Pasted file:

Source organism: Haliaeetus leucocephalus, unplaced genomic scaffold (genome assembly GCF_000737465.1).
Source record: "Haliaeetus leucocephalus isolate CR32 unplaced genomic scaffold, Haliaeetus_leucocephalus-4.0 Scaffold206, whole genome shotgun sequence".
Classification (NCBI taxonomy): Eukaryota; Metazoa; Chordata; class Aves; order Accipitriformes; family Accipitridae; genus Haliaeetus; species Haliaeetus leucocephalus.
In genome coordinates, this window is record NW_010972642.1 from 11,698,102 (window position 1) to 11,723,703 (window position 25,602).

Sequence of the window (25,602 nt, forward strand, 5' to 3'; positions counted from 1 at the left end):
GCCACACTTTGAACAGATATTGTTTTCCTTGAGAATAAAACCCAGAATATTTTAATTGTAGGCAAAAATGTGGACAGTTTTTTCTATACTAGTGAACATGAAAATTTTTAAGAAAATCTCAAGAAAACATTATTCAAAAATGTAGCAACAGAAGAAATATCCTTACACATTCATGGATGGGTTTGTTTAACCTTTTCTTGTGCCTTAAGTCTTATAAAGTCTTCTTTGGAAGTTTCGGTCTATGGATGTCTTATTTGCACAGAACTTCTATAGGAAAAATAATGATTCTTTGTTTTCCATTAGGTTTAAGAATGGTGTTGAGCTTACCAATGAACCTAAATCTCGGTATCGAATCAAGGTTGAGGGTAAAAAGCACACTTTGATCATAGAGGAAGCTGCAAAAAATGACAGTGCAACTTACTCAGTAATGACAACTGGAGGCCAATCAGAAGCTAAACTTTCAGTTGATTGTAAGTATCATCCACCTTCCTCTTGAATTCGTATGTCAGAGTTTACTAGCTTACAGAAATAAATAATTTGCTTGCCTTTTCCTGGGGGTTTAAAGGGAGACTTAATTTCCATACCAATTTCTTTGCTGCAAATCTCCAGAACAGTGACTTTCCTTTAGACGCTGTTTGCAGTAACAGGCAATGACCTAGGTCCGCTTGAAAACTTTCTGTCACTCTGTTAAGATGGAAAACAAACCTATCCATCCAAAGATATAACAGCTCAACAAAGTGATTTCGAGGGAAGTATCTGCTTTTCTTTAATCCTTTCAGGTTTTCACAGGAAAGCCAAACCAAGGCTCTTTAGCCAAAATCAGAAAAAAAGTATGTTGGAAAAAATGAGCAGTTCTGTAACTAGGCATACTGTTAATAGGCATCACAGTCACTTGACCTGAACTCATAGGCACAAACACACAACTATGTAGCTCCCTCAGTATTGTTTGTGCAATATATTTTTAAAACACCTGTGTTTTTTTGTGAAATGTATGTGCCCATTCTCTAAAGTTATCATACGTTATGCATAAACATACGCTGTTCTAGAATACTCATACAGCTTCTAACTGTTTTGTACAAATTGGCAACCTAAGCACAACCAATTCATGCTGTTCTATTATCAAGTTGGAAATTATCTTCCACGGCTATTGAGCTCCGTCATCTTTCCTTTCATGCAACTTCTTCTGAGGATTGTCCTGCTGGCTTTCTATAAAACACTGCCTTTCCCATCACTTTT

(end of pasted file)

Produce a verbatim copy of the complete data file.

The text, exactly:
Source organism: Haliaeetus leucocephalus, unplaced genomic scaffold (genome assembly GCF_000737465.1).
Source record: "Haliaeetus leucocephalus isolate CR32 unplaced genomic scaffold, Haliaeetus_leucocephalus-4.0 Scaffold206, whole genome shotgun sequence".
Classification (NCBI taxonomy): Eukaryota; Metazoa; Chordata; class Aves; order Accipitriformes; family Accipitridae; genus Haliaeetus; species Haliaeetus leucocephalus.
In genome coordinates, this window is record NW_010972642.1 from 11,698,102 (window position 1) to 11,723,703 (window position 25,602).

Sequence of the window (25,602 nt, forward strand, 5' to 3'; positions counted from 1 at the left end):
GCCACACTTTGAACAGATATTGTTTTCCTTGAGAATAAAACCCAGAATATTTTAATTGTAGGCAAAAATGTGGACAGTTTTTTCTATACTAGTGAACATGAAAATTTTTAAGAAAATCTCAAGAAAACATTATTCAAAAATGTAGCAACAGAAGAAATATCCTTACACATTCATGGATGGGTTTGTTTAACCTTTTCTTGTGCCTTAAGTCTTATAAAGTCTTCTTTGGAAGTTTCGGTCTATGGATGTCTTATTTGCACAGAACTTCTATAGGAAAAATAATGATTCTTTGTTTTCCATTAGGTTTAAGAATGGTGTTGAGCTTACCAATGAACCTAAATCTCGGTATCGAATCAAGGTTGAGGGTAAAAAGCACACTTTGATCATAGAGGAAGCTGCAAAAAATGACAGTGCAACTTACTCAGTAATGACAACTGGAGGCCAATCAGAAGCTAAACTTTCAGTTGATTGTAAGTATCATCCACCTTCCTCTTGAATTCGTATGTCAGAGTTTACTAGCTTACAGAAATAAATAATTTGCTTGCCTTTTCCTGGGGGTTTAAAGGGAGACTTAATTTCCATACCAATTTCTTTGCTGCAAATCTCCAGAACAGTGACTTTCCTTTAGACGCTGTTTGCAGTAACAGGCAATGACCTAGGTCCGCTTGAAAACTTTCTGTCACTCTGTTAAGATGGAAAACAAACCTATCCATCCAAAGATATAACAGCTCAACAAAGTGATTTCGAGGGAAGTATCTGCTTTTCTTTAATCCTTTCAGGTTTTCACAGGAAAGCCAAACCAAGGCTCTTTAGCCAAAATCAGAAAAAAAGTATGTTGGAAAAAATGAGCAGTTCTGTAACTAGGCATACTGTTAATAGGCATCACAGTCACTTGACCTGAACTCATAGGCACAAACACACAACTATGTAGCTCCCTCAGTATTGTTTGTGCAATATATTTTTAAAACACCTGTGTTTTTTTGTGAAATGTATGTGCCCATTCTCTAAAGTTATCATACGTTATGCATAAACATACGCTGTTCTAGAATACTCATACAGCTTCTAACTGTTTTGTACAAATTGGCAACCTAAGCACAACCAATTCATGCTGTTCTATTATCAAGTTGGAAATTATCTTCCACGGCTATTGAGCTCCGTCATCTTTCCTTTCATGCAACTTCTTCTGAGGATTGTCCTGCTGGCTTTCTATAAAACACTGCCTTTCCCATCACTTTT